By 1978, MVCC was generating more than $34 million in business volume annually in Oneida County, and providing the equivalent of 2,249 full-time jobs.

The main campus on Sherman Drive opened in 1960 and was designed by famed architect Edward Durell Stone, whose world-class projects included Radio City Music Hall and the Museum of Modern Art in New York City. Initial construction included the Academic Building, Physical Education Building and College Center. All have been extensively renovated and expanded over the years.

MVCC built its first four residence halls in 1966—making it the first New York community college with on-campus housing—and added a fifth in 2005. Other buildings have been added, including Payne Hall in 1969, a science and technology building in 1989, and the Information Technology/Performing Arts/Conference Center in 2001.

In 2011, the 112,000-square-foot Robert R. Jorgensen Athletic/Events Center was opened on the Utica campus. The facility is named in honor of the school’s long-time Athletic Director and Professor Emeritus. It features a 6,000-square-foot Fitness Center, a Field House with the capacity to host 3,000 people, and many other amenities including three basketball/volleyball/tennis courts and an indoor tenth-of-a-mile track.

In 2011, Economic Modeling Specialists, Inc. completed a report, “Economic Contribution of Mohawk Valley Community College: Analysis of Investment Effectiveness and Economic Growth,” which showed that MVCC’s net contribution to regional income was $31.5 million through college operations, $18.6 million through the “student spending effect,” and $171.3 million through the “student productivity effect[2]


MVCC Rome Campus; Plumley Complex

At the request of the Air Force, MVCC began instruction at Griffiss Air Force Base in Rome in the early 1950s. Some classes were held on base, others at Staley Junior High School. The present Rome branch campus opened in 1974 in a portion of the former Oneida County Hospital on Floyd Ave., henceforth known as the Academic Building. The Plumley Complex was added to the Rome campus in 1991 in honor of then Oneida County Executive John D. Plumley, a major proponent of MVCC operating a campus in Rome.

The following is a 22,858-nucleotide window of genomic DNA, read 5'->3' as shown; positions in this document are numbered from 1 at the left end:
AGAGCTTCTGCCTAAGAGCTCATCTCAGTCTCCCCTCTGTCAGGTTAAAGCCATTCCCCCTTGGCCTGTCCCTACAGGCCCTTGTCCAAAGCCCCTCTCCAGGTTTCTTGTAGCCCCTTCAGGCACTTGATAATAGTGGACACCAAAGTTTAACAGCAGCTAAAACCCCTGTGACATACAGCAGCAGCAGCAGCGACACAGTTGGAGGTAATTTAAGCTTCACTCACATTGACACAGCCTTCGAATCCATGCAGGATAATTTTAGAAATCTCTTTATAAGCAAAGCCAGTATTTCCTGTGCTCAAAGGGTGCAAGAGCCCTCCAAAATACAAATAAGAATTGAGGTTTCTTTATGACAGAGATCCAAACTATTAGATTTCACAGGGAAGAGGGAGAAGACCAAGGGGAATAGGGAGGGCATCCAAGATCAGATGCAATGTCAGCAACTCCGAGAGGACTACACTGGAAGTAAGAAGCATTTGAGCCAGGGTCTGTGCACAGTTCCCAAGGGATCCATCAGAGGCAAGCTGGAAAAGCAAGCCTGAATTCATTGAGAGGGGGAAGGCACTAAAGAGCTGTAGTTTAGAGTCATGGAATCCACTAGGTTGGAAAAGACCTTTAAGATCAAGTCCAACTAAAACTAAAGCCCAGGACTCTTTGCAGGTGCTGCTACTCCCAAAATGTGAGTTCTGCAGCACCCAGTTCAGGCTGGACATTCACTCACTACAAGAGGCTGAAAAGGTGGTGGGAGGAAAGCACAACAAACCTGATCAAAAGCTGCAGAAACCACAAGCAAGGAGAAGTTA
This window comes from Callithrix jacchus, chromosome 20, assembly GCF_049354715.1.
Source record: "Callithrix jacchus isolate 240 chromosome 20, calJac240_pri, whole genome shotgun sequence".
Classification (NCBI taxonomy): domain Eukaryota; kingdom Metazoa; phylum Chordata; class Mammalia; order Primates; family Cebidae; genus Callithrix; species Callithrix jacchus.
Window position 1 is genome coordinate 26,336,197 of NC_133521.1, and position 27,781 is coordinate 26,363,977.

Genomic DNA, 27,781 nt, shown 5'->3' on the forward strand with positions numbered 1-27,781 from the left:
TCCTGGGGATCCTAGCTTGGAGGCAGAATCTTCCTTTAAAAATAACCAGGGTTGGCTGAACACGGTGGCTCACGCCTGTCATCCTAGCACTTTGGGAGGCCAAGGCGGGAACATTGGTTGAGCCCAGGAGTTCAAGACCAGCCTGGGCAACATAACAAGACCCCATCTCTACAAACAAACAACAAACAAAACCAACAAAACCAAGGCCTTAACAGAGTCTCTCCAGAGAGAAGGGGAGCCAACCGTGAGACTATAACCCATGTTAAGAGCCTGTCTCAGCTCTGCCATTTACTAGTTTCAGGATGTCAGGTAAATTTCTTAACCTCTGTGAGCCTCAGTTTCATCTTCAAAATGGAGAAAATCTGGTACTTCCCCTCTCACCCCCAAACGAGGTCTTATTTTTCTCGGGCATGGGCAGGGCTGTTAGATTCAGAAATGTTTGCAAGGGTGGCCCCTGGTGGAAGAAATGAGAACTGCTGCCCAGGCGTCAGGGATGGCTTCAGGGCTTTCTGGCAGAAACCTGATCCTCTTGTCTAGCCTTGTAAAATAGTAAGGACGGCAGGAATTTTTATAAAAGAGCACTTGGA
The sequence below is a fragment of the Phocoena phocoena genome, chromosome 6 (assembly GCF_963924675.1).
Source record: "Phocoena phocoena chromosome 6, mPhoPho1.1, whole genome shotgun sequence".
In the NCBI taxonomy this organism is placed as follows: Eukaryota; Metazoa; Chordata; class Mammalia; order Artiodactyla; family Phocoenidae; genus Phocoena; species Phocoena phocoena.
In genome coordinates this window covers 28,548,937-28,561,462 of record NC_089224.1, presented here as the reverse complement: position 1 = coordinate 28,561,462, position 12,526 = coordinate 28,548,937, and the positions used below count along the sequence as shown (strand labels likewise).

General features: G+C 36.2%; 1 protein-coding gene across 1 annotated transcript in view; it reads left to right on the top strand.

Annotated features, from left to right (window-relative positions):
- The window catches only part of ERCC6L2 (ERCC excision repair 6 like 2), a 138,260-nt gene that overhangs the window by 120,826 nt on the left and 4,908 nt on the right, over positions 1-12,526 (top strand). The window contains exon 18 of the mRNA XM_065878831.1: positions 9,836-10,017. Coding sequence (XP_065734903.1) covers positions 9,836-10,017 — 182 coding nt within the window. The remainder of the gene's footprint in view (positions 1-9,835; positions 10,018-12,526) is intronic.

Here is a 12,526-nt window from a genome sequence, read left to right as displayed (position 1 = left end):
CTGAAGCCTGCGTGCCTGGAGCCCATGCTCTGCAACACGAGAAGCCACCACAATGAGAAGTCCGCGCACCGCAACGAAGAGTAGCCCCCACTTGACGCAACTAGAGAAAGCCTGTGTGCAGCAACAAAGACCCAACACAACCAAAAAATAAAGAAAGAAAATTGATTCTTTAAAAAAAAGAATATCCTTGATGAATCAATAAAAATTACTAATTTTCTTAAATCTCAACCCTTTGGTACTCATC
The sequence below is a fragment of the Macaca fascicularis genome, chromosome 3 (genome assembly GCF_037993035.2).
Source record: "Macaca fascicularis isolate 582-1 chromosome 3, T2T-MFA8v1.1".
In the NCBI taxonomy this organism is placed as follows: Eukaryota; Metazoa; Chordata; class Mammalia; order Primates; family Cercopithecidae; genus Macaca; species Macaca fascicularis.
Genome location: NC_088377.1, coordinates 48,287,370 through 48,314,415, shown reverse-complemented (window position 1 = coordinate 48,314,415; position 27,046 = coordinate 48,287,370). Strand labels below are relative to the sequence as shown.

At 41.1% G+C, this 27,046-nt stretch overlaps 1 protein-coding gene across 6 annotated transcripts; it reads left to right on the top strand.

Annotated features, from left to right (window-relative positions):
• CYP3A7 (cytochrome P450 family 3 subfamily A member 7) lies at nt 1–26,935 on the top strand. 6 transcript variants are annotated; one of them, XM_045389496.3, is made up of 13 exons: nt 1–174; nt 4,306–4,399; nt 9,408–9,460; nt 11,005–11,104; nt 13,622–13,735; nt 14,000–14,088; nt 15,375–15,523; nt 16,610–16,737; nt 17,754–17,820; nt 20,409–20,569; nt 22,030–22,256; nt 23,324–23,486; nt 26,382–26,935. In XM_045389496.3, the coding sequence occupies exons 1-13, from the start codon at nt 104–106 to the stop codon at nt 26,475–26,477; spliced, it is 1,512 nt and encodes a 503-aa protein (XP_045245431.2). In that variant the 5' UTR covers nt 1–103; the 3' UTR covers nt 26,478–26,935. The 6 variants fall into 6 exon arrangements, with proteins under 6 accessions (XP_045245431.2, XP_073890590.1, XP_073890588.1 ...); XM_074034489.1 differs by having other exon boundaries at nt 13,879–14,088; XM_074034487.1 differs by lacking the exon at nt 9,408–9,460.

In 2017, a $30 million renovation was completed in collaboration with Oneida County and New York State. During this renovation, the existing Academic Building was demolished, the existing Plumley Complex was expanded by 48,000 square feet with wings on either side, a new Support Building was added for Facilities, and improvements were made to the parking lots and quad.

Interior renovations included updating classroom space with modern equipment to allow for expansion of educational interpreting, surgical technician, unmanned aerial systems, cybersecurity, and STEM programs; merging the Library and Learning Center into a Learning Commons, which features four group study rooms, a conference room, a computer lab, math and writing labs, a testing center, and tutoring stations; adding a dining room, and updating the kitchens and cooking labs to be state-of-the-art for the Hospitality programs; and adding a 120-person community event room.

There are 10 degree programs and four certificate programs that are fully completable on the Rome Campus, including Rome-only programs such as Culinary Arts Management (A.O.S.), Hotel Technology (A.A.S), and Surgical Technology (Certificate).

Other programs that operate out of Rome, N.Y., include Airframe and Powerplant Technology and a Dental Hygiene joint program between MVCC and State University of New York at Canton.

MVCC’s Airframe and Powerplant Technology certificate program began in 2006 in the Griffiss Business and Technology Park in Rome, and is the only community college-based aviation maintenance program in New York and one of only a few one-year programs in the country. Students in this program receive practical hands-on training at the Aviation Training Center in Rome, and are able to work on MVCC’s fleet of operational aircraft, including a Boeing 727-100, 2 Gulfstream GII business jets, a Bombardier Challenger 600, a twin engine Cessna 310, Piper PA-28-140, OH-58 Helicopter, and a variety of additional airframes as well as General Electric, Pratt & Whitney, and Allison/Rolls Royce jet engines, Lycoming and Continental reciprocating engines, and other aircraft equipment and simulators[3]

Academic Profile[edit]

MVCC enrollment grew 25 percent from 2009 to 2012 and 2014 enrollment is 5,277 FTEs (full-time equivalent students). The average age of the students is 25.6 and 76 percent live in Oneida County. Twenty-one percent are minority students.

MVCC enrollment fell 22 percent from 2011 to 2015, and 2015-16 enrollment was 4,800 FTEs (full-time equivalent students). The average age for all students is 21.9, and the average age for full-time matriculated students is 22.7. Male students account for 49 percent of the population, and female students are at 51 percent. Twenty percent are minority students.

The school is served by approximately 132 full-time and 194 part-time faculty members. The full-time staff totals 160, with an additional 173 part-time staff. The student to faculty ratio is 20:1.